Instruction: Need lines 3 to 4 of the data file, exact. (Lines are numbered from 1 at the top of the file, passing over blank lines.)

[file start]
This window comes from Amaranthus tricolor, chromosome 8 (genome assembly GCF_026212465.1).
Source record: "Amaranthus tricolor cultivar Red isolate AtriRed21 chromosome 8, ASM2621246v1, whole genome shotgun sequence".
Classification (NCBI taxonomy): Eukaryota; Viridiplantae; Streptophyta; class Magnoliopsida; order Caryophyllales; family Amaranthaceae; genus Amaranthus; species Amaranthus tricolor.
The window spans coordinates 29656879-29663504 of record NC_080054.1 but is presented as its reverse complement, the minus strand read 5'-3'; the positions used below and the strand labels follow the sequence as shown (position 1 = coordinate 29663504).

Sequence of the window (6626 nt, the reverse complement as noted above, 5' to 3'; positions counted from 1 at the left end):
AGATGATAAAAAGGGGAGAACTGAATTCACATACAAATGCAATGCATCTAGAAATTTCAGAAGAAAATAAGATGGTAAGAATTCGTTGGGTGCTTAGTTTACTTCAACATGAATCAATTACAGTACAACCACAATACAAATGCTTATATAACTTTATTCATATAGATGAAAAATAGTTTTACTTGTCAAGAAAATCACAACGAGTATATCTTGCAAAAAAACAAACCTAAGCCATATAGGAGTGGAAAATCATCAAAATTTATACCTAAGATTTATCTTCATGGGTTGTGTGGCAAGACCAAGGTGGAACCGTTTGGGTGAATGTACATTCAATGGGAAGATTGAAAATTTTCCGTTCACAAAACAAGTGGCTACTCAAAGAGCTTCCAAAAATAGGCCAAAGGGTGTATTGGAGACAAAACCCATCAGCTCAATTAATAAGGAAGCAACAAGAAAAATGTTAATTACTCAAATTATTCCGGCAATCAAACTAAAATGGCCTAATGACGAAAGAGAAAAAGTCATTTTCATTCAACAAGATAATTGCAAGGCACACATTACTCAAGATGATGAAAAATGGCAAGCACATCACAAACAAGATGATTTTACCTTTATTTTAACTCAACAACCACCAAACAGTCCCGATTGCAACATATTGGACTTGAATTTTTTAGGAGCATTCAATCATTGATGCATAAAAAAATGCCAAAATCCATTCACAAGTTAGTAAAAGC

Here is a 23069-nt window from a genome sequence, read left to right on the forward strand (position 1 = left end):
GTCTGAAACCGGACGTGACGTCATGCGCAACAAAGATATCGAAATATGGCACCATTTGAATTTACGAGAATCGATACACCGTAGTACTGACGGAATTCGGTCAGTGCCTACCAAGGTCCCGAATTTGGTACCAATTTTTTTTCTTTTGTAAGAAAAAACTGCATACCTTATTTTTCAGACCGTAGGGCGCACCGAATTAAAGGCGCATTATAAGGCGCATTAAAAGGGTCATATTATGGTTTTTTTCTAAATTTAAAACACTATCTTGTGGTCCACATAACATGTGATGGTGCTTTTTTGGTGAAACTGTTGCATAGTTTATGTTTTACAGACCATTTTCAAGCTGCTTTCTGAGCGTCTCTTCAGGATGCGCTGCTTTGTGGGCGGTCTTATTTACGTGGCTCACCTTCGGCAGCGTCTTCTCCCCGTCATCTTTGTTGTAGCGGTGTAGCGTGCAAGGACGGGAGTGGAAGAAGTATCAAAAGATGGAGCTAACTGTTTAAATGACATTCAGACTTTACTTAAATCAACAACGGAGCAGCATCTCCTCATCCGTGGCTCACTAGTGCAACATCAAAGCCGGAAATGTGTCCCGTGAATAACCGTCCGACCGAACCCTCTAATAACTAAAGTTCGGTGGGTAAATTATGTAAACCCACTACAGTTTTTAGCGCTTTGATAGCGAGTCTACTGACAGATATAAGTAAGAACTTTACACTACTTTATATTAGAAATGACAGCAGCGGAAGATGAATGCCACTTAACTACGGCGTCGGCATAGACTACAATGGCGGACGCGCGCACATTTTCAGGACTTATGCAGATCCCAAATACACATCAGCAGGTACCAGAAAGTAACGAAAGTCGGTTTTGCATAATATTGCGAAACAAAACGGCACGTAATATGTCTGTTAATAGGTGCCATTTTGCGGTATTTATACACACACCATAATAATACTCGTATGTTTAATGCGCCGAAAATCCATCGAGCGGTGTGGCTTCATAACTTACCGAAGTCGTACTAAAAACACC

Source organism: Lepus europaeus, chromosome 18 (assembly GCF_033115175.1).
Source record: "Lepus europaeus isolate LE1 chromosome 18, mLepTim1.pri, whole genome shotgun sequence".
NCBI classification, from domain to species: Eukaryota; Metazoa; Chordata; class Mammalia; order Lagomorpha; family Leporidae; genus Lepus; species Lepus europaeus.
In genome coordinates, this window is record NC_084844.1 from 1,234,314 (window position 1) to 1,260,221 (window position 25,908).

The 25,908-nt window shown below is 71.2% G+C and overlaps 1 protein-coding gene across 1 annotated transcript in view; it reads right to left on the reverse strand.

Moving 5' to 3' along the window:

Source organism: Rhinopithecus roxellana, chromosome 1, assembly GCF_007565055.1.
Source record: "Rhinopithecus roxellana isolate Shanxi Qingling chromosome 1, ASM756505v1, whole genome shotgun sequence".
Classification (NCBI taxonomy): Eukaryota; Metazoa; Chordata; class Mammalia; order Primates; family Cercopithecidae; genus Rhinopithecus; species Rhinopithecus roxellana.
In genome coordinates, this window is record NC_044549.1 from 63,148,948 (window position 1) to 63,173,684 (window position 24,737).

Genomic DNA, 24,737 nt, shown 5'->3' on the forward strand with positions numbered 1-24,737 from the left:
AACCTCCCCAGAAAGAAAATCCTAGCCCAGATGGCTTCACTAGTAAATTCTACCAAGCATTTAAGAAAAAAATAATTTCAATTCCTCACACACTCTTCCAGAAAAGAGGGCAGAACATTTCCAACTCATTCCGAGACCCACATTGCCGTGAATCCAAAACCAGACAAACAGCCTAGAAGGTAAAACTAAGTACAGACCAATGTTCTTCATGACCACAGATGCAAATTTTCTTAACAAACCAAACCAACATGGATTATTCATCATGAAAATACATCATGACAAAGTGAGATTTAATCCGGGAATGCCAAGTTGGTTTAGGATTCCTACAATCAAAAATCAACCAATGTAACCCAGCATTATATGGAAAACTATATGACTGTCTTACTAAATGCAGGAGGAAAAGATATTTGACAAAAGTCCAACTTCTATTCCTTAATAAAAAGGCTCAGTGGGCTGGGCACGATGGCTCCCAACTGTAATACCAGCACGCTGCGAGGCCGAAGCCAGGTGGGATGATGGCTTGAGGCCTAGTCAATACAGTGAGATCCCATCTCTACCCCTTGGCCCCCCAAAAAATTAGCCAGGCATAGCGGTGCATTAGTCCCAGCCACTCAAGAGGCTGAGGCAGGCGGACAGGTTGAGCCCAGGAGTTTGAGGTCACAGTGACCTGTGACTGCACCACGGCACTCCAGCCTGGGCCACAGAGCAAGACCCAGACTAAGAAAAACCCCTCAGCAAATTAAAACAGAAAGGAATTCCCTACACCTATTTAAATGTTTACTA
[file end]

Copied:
Classification (NCBI taxonomy): Eukaryota; Viridiplantae; Streptophyta; class Magnoliopsida; order Caryophyllales; family Amaranthaceae; genus Amaranthus; species Amaranthus tricolor.
The window spans coordinates 29656879-29663504 of record NC_080054.1 but is presented as its reverse complement, the minus strand read 5'-3'; the positions used below and the strand labels follow the sequence as shown (position 1 = coordinate 29663504).